Matt's team had a party after their last release. It was a huge push, with tons of new features, that came at the end of many months of work. On the Monday after the party, they came back into work for unsurprising bad news: nothing is perfect, so there were several issues and defects that needed to be patched, quickly.

Since QA is the team responsible for signing off and approving any work, QA is the team that also owns the defect tickets. Matt and his team can't do any work without a ticket, which meant they spent almost an entire day knowing there were bugs to fix, but without any idea of what bugs to fix.

The next day, QA finally finished triaging the issues. There were a slew of low priority tickets, none of which were bugs, but enhancement requests- this screen is confusing, this path through the application requires too many button presses, no one can find this option. There was, however, only one bug ticket.

"Hunh," Matt thought, "that doesn't sound so bad."

Upon opening the ticket, Matt discovered that it was indeed bad. There were almost a dozen serious bugs, but for whatever reason, QA had bundled them into a single ticket. This made everybody's life much harder. Every change in the code had to have an associated ticket, every bug ticket had to have an attached test plan, every ticket has to have a single owner and assignee (but Matt's entire team would be splitting this work). Everything about getting this fixed was harder because QA had created a bottleneck by tying together unrelated bugs into a single ticket.

So Matt went over to Bruce, the QA manager who'd created the ticket. "Could you please split this ticket?"

"No, I can't."

"Yes, you can. Just abandon this one and make new ones."

Bruce shook his head. "You don't understand. These are post release bugs. Which means we released software with bugs in it. Which means the QA process failed. When the management dashboard shows a dozen high priority bugs post-release, management thinks that someone wasn't doing their job properly. That looks bad. So, we make one ticket, roll all the issues under that one, and it looks much better on the dashboard."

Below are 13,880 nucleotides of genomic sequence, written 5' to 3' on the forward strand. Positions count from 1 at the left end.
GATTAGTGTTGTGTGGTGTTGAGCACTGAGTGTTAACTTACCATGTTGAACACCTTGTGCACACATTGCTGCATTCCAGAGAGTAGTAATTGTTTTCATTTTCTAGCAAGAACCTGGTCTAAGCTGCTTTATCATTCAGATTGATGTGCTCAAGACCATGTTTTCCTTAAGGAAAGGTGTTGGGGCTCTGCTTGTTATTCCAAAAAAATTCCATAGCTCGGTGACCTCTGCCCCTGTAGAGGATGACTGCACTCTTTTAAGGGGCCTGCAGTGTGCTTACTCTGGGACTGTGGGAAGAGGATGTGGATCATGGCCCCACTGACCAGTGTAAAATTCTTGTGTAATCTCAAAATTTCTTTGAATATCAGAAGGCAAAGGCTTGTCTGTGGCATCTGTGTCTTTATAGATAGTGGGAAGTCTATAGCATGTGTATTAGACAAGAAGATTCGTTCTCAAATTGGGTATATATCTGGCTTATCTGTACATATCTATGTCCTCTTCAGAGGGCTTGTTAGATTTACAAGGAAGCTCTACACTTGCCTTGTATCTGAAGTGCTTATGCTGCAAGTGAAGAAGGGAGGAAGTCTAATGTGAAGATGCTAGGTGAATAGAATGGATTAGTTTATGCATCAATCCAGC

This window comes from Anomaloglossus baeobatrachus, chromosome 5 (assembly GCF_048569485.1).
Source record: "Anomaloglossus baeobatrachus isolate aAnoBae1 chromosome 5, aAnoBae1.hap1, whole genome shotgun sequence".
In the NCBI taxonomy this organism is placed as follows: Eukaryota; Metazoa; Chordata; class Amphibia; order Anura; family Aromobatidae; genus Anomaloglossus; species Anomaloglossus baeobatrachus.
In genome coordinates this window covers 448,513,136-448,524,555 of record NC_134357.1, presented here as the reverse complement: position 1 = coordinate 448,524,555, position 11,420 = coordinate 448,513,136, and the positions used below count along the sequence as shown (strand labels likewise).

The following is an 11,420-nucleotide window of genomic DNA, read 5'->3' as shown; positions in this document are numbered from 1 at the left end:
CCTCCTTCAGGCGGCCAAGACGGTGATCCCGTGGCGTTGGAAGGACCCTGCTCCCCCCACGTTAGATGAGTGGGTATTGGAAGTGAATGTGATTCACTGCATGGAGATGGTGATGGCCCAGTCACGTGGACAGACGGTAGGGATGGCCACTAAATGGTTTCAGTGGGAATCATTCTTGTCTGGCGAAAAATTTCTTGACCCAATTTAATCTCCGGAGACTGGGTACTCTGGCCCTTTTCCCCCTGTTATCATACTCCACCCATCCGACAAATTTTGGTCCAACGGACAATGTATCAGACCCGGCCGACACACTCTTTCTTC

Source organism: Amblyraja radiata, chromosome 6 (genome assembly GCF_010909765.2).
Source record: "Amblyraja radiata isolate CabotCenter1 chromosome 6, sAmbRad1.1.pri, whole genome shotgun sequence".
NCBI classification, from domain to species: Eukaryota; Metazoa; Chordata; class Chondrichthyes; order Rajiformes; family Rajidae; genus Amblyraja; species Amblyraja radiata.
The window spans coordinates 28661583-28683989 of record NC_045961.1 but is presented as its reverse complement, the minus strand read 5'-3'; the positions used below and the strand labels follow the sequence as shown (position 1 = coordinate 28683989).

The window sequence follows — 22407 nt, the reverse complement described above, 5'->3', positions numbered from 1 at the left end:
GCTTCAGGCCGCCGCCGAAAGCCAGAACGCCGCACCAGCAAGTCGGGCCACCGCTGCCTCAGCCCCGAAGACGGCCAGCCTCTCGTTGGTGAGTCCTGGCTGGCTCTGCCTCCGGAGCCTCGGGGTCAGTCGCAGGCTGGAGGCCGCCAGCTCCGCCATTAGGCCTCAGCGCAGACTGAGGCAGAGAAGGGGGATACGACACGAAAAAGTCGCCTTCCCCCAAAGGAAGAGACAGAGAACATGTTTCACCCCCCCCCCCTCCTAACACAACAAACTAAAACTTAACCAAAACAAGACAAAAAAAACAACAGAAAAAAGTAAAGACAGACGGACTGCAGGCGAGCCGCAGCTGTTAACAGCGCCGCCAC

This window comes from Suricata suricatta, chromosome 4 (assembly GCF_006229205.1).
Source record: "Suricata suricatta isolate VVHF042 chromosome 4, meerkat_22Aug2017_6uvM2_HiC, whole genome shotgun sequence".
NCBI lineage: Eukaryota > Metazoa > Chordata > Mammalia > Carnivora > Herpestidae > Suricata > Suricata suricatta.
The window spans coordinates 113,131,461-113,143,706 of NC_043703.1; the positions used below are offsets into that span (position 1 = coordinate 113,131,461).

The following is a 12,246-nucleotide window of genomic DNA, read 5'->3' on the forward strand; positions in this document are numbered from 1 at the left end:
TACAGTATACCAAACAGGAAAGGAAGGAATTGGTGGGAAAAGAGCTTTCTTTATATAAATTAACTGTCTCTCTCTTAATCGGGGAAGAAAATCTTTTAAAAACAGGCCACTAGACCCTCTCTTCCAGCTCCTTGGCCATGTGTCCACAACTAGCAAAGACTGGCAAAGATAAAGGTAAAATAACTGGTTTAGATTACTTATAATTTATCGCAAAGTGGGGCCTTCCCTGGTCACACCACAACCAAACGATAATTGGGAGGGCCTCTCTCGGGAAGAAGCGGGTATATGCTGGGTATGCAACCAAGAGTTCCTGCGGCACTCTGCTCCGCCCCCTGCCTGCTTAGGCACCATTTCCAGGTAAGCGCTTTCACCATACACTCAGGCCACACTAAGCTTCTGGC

Matt was offended that anyone would try to game the system like that. QA was making everybody's job harder and trying to conceal issues from management. Well, the joke was on QA- Matt went straight up the tree to the management team.

He sent an email, laying out what was happening, and most important, why it was happening. QA was trying to hide the failures in the QA process. Later that day, one of the directors set up a meeting with Matt to discuss the email.

"So, I understand you have some concerns," the VP said, "and I just wanted to show you how we view that." The VP pulled up the management dashboard, and flipped back to an old release, from a few years ago. Many of the metrics showed red stoplights. "So, here's a release that went badly. Too many tickets for bugs." They flipped to the most recent release. Here, all the lights were green. "And this is a release that went well."

"Right," Matt said, "but this release only looks like it went well because they only opened one ticket for many bugs!"

The VP nodded without listening. "Right, but this dashboard tracks open tickets. We like releases with only one open ticket. The lights are green, see?"

"But there are more bugs than there are tickets. They're hiding the fact that there are more bugs!"

"But this dashboard doesn't track bugs, it tracks tickets."

There are few things more immovable than a manager with pretty green lights on a dashboard. Goodhart's Law struck again. Matt admitted defeat and fixed the ticket the hard way.

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